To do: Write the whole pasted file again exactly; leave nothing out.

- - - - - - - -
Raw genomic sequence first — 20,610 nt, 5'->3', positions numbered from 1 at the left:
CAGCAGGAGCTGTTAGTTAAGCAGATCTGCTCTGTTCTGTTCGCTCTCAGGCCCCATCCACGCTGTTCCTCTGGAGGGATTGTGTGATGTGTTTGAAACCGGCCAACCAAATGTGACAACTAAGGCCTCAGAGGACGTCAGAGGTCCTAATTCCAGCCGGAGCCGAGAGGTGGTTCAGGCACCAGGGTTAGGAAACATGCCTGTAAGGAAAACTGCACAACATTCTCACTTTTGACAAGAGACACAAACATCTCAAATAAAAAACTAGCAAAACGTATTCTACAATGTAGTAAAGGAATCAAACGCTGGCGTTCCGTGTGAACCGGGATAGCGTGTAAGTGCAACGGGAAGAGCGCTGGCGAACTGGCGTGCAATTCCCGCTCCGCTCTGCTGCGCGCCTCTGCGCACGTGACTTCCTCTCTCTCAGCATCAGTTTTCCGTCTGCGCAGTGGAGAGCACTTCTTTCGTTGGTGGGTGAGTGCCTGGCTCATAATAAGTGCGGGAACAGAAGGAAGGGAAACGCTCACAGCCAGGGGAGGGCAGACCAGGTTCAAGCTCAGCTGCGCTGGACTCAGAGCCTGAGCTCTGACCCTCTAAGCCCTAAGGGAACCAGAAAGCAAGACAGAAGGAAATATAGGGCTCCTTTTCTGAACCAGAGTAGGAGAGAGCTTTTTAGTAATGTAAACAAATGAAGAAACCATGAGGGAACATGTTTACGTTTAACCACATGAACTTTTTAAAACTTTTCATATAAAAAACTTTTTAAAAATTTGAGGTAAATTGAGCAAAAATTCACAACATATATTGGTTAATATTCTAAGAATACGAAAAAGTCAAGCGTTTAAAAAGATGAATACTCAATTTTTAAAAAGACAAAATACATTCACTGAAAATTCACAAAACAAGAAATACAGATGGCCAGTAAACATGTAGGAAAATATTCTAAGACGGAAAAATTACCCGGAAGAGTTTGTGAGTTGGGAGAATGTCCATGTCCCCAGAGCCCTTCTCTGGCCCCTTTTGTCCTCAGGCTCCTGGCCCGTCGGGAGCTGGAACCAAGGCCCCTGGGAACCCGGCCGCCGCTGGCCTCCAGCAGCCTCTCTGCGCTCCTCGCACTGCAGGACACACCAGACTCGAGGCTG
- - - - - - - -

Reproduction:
Raw genomic sequence first — 20,610 nt, 5'->3', positions numbered from 1 at the left:
CAGCAGGAGCTGTTAGTTAAGCAGATCTGCTCTGTTCTGTTCGCTCTCAGGCCCCATCCACGCTGTTCCTCTGGAGGGATTGTGTGATGTGTTTGAAACCGGCCAACCAAATGTGACAACTAAGGCCTCAGAGGACGTCAGAGGTCCTAATTCCAGCCGGAGCCGAGAGGTGGTTCAGGCACCAGGGTTAGGAAACATGCCTGTAAGGAAAACTGCACAACATTCTCACTTTTGACAAGAGACACAAACATCTCAAATAAAAAACTAGCAAAACGTATTCTACAATGTAGTAAAGGAATCAAACGCTGGCGTTCCGTGTGAACCGGGATAGCGTGTAAGTGCAACGGGAAGAGCGCTGGCGAACTGGCGTGCAATTCCCGCTCCGCTCTGCTGCGCGCCTCTGCGCACGTGACTTCCTCTCTCTCAGCATCAGTTTTCCGTCTGCGCAGTGGAGAGCACTTCTTTCGTTGGTGGGTGAGTGCCTGGCTCATAATAAGTGCGGGAACAGAAGGAAGGGAAACGCTCACAGCCAGGGGAGGGCAGACCAGGTTCAAGCTCAGCTGCGCTGGACTCAGAGCCTGAGCTCTGACCCTCTAAGCCCTAAGGGAACCAGAAAGCAAGACAGAAGGAAATATAGGGCTCCTTTTCTGAACCAGAGTAGGAGAGAGCTTTTTAGTAATGTAAACAAATGAAGAAACCATGAGGGAACATGTTTACGTTTAACCACATGAACTTTTTAAAACTTTTCATATAAAAAACTTTTTAAAAATTTGAGGTAAATTGAGCAAAAATTCACAACATATATTGGTTAATATTCTAAGAATACGAAAAAGTCAAGCGTTTAAAAAGATGAATACTCAATTTTTAAAAAGACAAAATACATTCACTGAAAATTCACAAAACAAGAAATACAGATGGCCAGTAAACATGTAGGAAAATATTCTAAGACGGAAAAATTACCCGGAAGAGTTTGTGAGTTGGGAGAATGTCCATGTCCCCAGAGCCCTTCTCTGGCCCCTTTTGTCCTCAGGCTCCTGGCCCGTCGGGAGCTGGAACCAAGGCCCCTGGGAACCCGGCCGCCGCTGGCCTCCAGCAGCCTCTCTGCGCTCCTCGCACTGCAGGACACACCAGACTCGAGGCTG